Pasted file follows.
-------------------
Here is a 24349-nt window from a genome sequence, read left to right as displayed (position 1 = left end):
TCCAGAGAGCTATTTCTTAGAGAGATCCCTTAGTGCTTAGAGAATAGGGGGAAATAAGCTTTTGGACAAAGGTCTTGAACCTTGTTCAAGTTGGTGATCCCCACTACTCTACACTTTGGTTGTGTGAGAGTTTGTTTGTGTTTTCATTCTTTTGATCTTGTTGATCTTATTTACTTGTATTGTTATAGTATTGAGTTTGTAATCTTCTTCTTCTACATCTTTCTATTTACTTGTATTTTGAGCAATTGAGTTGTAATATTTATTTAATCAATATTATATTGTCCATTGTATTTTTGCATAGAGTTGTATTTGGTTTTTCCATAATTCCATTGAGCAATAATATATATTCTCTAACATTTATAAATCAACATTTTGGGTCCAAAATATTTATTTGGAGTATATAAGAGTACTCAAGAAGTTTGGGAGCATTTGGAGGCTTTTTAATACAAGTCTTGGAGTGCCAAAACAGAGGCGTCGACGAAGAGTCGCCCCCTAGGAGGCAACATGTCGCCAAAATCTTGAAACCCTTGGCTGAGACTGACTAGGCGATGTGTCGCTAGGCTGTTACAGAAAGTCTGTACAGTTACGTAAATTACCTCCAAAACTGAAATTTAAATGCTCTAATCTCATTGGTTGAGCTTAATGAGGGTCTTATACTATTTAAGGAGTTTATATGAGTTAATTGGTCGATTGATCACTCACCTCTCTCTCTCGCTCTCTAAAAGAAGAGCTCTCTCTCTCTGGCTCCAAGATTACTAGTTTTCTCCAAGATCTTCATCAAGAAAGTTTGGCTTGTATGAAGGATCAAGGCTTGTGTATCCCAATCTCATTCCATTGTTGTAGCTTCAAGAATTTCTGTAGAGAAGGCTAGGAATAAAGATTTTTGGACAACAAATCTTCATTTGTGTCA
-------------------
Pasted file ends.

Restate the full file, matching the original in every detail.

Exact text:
Here is a 24349-nt window from a genome sequence, read left to right as displayed (position 1 = left end):
TCCAGAGAGCTATTTCTTAGAGAGATCCCTTAGTGCTTAGAGAATAGGGGGAAATAAGCTTTTGGACAAAGGTCTTGAACCTTGTTCAAGTTGGTGATCCCCACTACTCTACACTTTGGTTGTGTGAGAGTTTGTTTGTGTTTTCATTCTTTTGATCTTGTTGATCTTATTTACTTGTATTGTTATAGTATTGAGTTTGTAATCTTCTTCTTCTACATCTTTCTATTTACTTGTATTTTGAGCAATTGAGTTGTAATATTTATTTAATCAATATTATATTGTCCATTGTATTTTTGCATAGAGTTGTATTTGGTTTTTCCATAATTCCATTGAGCAATAATATATATTCTCTAACATTTATAAATCAACATTTTGGGTCCAAAATATTTATTTGGAGTATATAAGAGTACTCAAGAAGTTTGGGAGCATTTGGAGGCTTTTTAATACAAGTCTTGGAGTGCCAAAACAGAGGCGTCGACGAAGAGTCGCCCCCTAGGAGGCAACATGTCGCCAAAATCTTGAAACCCTTGGCTGAGACTGACTAGGCGATGTGTCGCTAGGCTGTTACAGAAAGTCTGTACAGTTACGTAAATTACCTCCAAAACTGAAATTTAAATGCTCTAATCTCATTGGTTGAGCTTAATGAGGGTCTTATACTATTTAAGGAGTTTATATGAGTTAATTGGTCGATTGATCACTCACCTCTCTCTCTCGCTCTCTAAAAGAAGAGCTCTCTCTCTCTGGCTCCAAGATTACTAGTTTTCTCCAAGATCTTCATCAAGAAAGTTTGGCTTGTATGAAGGATCAAGGCTTGTGTATCCCAATCTCATTCCATTGTTGTAGCTTCAAGAATTTCTGTAGAGAAGGCTAGGAATAAAGATTTTTGGACAACAAATCTTCATTTGTGTCA